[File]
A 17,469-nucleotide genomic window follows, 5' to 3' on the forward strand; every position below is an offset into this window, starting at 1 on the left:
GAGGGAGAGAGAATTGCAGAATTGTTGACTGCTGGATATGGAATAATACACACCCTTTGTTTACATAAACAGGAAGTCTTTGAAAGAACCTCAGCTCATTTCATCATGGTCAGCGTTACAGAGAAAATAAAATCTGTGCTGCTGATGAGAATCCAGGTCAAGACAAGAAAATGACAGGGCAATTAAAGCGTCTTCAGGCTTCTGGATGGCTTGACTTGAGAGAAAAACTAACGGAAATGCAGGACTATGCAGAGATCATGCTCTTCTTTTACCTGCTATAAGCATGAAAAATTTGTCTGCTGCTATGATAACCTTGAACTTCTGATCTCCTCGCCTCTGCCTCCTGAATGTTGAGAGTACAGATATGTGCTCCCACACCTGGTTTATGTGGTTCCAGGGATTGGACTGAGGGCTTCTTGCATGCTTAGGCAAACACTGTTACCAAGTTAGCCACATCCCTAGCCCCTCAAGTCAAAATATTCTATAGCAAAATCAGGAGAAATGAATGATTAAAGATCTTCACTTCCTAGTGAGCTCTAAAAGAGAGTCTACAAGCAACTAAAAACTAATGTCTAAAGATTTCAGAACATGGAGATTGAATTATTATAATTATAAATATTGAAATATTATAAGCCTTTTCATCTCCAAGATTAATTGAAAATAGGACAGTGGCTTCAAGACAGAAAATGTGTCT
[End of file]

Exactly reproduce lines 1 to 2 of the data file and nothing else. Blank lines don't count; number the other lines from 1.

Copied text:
A 17,469-nucleotide genomic window follows, 5' to 3' on the forward strand; every position below is an offset into this window, starting at 1 on the left:
GAGGGAGAGAGAATTGCAGAATTGTTGACTGCTGGATATGGAATAATACACACCCTTTGTTTACATAAACAGGAAGTCTTTGAAAGAACCTCAGCTCATTTCATCATGGTCAGCGTTACAGAGAAAATAAAATCTGTGCTGCTGATGAGAATCCAGGTCAAGACAAGAAAATGACAGGGCAATTAAAGCGTCTTCAGGCTTCTGGATGGCTTGACTTGAGAGAAAAACTAACGGAAATGCAGGACTATGCAGAGATCATGCTCTTCTTTTACCTGCTATAAGCATGAAAAATTTGTCTGCTGCTATGATAACCTTGAACTTCTGATCTCCTCGCCTCTGCCTCCTGAATGTTGAGAGTACAGATATGTGCTCCCACACCTGGTTTATGTGGTTCCAGGGATTGGACTGAGGGCTTCTTGCATGCTTAGGCAAACACTGTTACCAAGTTAGCCACATCCCTAGCCCCTCAAGTCAAAATATTCTATAGCAAAATCAGGAGAAATGAATGATTAAAGATCTTCACTTCCTAGTGAGCTCTAAAAGAGAGTCTACAAGCAACTAAAAACTAATGTCTAAAGATTTCAGAACATGGAGATTGAATTATTATAATTATAAATATTGAAATATTATAAGCCTTTTCATCTCCAAGATTAATTGAAAATAGGACAGTGGCTTCAAGACAGAAAATGTGTCT